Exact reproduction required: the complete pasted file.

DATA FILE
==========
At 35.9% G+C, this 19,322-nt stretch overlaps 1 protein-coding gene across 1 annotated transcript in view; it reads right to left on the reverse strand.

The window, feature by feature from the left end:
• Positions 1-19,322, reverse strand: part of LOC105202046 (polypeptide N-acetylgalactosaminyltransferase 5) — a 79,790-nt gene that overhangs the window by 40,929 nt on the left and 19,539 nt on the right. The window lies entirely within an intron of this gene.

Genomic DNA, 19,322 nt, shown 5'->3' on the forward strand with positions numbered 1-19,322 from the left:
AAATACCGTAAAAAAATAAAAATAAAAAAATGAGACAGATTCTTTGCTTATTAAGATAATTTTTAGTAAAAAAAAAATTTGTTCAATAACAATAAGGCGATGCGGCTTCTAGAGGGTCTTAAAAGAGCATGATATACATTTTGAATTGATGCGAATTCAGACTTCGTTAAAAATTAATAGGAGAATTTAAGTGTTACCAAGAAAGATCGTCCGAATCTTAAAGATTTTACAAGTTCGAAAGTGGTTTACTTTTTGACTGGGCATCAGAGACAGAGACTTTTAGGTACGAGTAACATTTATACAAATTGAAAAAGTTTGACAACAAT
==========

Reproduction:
At 35.9% G+C, this 19,322-nt stretch overlaps 1 protein-coding gene across 1 annotated transcript in view; it reads right to left on the reverse strand.

The window, feature by feature from the left end:
• Positions 1-19,322, reverse strand: part of LOC105202046 (polypeptide N-acetylgalactosaminyltransferase 5) — a 79,790-nt gene that overhangs the window by 40,929 nt on the left and 19,539 nt on the right. The window lies entirely within an intron of this gene.

Genomic DNA, 19,322 nt, shown 5'->3' on the forward strand with positions numbered 1-19,322 from the left:
AAATACCGTAAAAAAATAAAAATAAAAAAATGAGACAGATTCTTTGCTTATTAAGATAATTTTTAGTAAAAAAAAAATTTGTTCAATAACAATAAGGCGATGCGGCTTCTAGAGGGTCTTAAAAGAGCATGATATACATTTTGAATTGATGCGAATTCAGACTTCGTTAAAAATTAATAGGAGAATTTAAGTGTTACCAAGAAAGATCGTCCGAATCTTAAAGATTTTACAAGTTCGAAAGTGGTTTACTTTTTGACTGGGCATCAGAGACAGAGACTTTTAGGTACGAGTAACATTTATACAAATTGAAAAAGTTTGACAACAAT